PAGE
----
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FBI Search of Paul Manafort’s Home: What Does It Really Mean?

On Wednesday news broke that at the end of last month, FBI agents searched one of Paul Manafort’s homes for documents as part of the Russia collusion investigation, directed by special counsel Robert Mueller. What is the significance of this news, and why didn’t Mueller just obtain the documents by grand jury subpoena?

Mueller’s use of a search warrant tells us that he was able to establish on the basis of evidence, and to the satisfaction of a United States Magistrate-Judge, that there was probable cause to believe that evidence of a specific crime or crimes existed in the location to be searched. That standard is significantly higher than what is required to obtain a grand jury subpoena, which can be used to obtain any evidence that a grand jury (under the direction of a prosecutor) decides will be helpful to their investigation. Mueller’s resort to a search warrant shows, therefore, that his investigation has advanced, has identified specific potential crimes, and is zeroing in on key evidence. Since it was Manafort’s house that was searched, it is likely that he is implicated in the crimes, but that is not necessarily the case. Further, it should be clear that just because Mueller has now reached this stage in the investigation, it does not necessarily mean that Manafort or anybody else will be ultimately charged with crimes.

Now why did Mueller use a search warrant instead of a subpoena, particularly since Manafort’s attorney says that they have been cooperating with the investigation all along? I can think of four possible reasons for Mueller’s move (none of which are mutually exclusive).

First, Mueller and his staff may have decided that, despite the claims of cooperation from Manafort’s lawyer, Manafort could not be trusted to provide all of the documents requested by subpoena. If Mueller’s team thought that there was any risk that Manafort would hide or destroy documents, that would be a strong reason to proceed with a search warrant.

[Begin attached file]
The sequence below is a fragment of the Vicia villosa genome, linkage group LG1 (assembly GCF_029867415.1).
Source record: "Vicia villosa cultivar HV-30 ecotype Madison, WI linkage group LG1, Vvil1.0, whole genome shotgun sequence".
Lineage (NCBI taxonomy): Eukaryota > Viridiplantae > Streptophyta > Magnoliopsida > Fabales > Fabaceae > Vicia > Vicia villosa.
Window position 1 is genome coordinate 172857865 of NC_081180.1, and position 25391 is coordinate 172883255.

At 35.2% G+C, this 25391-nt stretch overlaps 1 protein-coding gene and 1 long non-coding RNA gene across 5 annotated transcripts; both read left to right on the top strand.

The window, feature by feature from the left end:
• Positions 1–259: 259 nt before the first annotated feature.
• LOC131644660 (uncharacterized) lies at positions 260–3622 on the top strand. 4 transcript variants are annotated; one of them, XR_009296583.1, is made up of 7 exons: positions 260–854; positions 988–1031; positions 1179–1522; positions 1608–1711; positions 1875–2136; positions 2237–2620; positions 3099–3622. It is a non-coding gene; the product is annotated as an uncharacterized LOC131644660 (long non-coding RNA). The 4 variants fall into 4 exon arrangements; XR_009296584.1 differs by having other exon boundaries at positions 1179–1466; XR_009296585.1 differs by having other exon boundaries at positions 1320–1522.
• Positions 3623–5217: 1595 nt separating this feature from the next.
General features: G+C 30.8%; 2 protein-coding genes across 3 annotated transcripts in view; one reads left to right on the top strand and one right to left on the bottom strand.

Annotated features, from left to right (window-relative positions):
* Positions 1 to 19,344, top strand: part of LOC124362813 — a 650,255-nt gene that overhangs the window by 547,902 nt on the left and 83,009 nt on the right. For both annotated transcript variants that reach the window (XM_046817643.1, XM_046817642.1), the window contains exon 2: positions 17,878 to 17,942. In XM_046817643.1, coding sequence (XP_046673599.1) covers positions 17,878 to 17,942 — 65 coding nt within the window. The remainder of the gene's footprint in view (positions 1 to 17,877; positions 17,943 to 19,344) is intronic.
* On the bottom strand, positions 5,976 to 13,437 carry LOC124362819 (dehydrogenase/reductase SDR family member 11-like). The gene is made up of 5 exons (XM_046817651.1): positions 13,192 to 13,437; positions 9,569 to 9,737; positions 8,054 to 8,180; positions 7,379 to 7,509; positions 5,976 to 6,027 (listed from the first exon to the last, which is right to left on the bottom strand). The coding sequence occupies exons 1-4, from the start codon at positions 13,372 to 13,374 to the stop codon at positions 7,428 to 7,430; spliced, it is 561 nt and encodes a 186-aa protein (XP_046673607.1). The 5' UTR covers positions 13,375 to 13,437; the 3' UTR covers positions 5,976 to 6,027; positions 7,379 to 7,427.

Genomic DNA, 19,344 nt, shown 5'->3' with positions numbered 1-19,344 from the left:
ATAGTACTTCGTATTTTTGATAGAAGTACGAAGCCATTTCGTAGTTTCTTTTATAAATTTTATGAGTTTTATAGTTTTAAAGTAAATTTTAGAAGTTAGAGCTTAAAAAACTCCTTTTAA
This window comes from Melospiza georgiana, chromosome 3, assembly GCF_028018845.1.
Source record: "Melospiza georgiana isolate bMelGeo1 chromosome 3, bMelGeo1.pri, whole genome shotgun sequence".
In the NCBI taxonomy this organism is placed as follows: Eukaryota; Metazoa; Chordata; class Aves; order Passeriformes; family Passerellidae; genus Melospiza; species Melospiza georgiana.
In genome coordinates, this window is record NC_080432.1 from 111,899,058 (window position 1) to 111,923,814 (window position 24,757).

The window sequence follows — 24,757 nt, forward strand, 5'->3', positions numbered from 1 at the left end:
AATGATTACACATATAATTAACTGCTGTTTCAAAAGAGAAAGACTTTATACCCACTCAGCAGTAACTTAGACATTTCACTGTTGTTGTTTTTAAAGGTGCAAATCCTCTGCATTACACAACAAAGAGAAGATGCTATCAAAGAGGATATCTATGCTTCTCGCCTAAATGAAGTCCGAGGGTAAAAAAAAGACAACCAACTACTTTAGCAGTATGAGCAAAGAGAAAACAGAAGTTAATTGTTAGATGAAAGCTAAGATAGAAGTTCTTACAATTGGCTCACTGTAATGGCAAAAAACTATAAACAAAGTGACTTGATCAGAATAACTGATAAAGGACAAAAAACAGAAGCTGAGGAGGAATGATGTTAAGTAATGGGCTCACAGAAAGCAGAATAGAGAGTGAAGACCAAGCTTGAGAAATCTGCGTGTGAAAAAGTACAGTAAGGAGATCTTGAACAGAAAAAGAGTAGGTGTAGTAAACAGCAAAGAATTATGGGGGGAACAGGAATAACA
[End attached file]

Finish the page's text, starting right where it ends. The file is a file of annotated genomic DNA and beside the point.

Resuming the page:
Second, there may have been a need to move quickly. If Mueller used a grand jury subpoena, he would have had to give Manafort a reasonable amount of time to comply, and that time might have been further prolonged if Manafort’s lawyer challenged any aspect of the subpoena. Mueller may have needed the documents quickly in order to identify other lines of inquiry or for purposes of witness interviews, and so may have decided that using a search warrant would be more expeditious.

Third, Mueller may have wanted to avoid any Fifth amendment objections to a grand jury subpoena. Although recipients of grand jury subpoenas demanding documents ordinarily cannot resist on self-incrimination grounds, because the documents requested were not themselves “compelled” and therefore do not fall within the privilege, there are narrow situations when witnesses can claim that because the government is engaged in a fishing expedition, compliance with the subpoena requires a testimonial act by the witness which could be self-incriminating (I wrote about this possibility here in detail in connection with Congressional subpoenas to Michael Flynn). While a search warrant does not simply permit a fishing expedition, as the government must describe with some particularity the documents it is seeking, it nonetheless forecloses the Fifth amendment objection that Manafort’s lawyer might have mounted in response to a subpoena.

Finally, Mueller’s move may have been in part strategic. He may have wanted to get Manafort’s attention to emphasize the seriousness and advancing nature of the investigation, all with the hope of securing his cooperation. A predawn search by FBI agents of Manafort’s house could achieve this objective in a way that a grand jury subpoena just couldn’t. And if Mueller was hoping to send a message, it is one that will likely be received by others in addition to Manafort. If it was not clear already, it should now be plain that Mueller will use all the investigative tools at his disposal to fulfill the task that he has been assigned.

Image:  Getty/Drew Angerer

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About the Author

served for ten years as a federal prosecutor at the Department of Justice and the U.S. Attorney's office in Boston, and eight years as an international criminal prosecutor at the International Criminal Tribunal for the former Yugoslavia and the International Criminal Court in The Hague. You can follow him on Twitter (@alexgwhiting).